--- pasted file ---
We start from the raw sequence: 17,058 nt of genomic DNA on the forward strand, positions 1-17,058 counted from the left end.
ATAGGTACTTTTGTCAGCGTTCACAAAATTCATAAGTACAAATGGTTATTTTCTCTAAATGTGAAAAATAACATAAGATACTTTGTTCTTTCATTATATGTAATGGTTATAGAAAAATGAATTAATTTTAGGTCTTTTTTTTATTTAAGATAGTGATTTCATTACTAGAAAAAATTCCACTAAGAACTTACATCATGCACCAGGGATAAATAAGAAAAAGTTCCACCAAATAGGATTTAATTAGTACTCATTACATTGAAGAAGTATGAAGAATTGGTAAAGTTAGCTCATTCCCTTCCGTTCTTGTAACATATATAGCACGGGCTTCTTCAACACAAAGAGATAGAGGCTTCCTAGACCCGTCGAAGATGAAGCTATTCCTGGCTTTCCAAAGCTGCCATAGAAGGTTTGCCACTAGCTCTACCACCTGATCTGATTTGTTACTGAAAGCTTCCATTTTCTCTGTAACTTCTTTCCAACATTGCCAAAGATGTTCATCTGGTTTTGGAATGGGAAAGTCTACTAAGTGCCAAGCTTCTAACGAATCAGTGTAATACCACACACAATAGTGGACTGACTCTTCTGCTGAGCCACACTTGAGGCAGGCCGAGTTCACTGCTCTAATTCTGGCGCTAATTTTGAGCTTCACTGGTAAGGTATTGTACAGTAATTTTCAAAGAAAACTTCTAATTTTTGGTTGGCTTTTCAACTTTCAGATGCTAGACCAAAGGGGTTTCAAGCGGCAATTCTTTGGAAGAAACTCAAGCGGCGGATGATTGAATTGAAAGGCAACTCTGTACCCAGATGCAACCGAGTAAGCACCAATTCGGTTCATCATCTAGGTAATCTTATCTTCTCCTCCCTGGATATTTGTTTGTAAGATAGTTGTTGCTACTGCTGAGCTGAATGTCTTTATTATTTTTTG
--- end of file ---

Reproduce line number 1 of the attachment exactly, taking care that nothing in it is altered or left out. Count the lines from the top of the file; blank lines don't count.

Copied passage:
We start from the raw sequence: 17,058 nt of genomic DNA on the forward strand, positions 1-17,058 counted from the left end.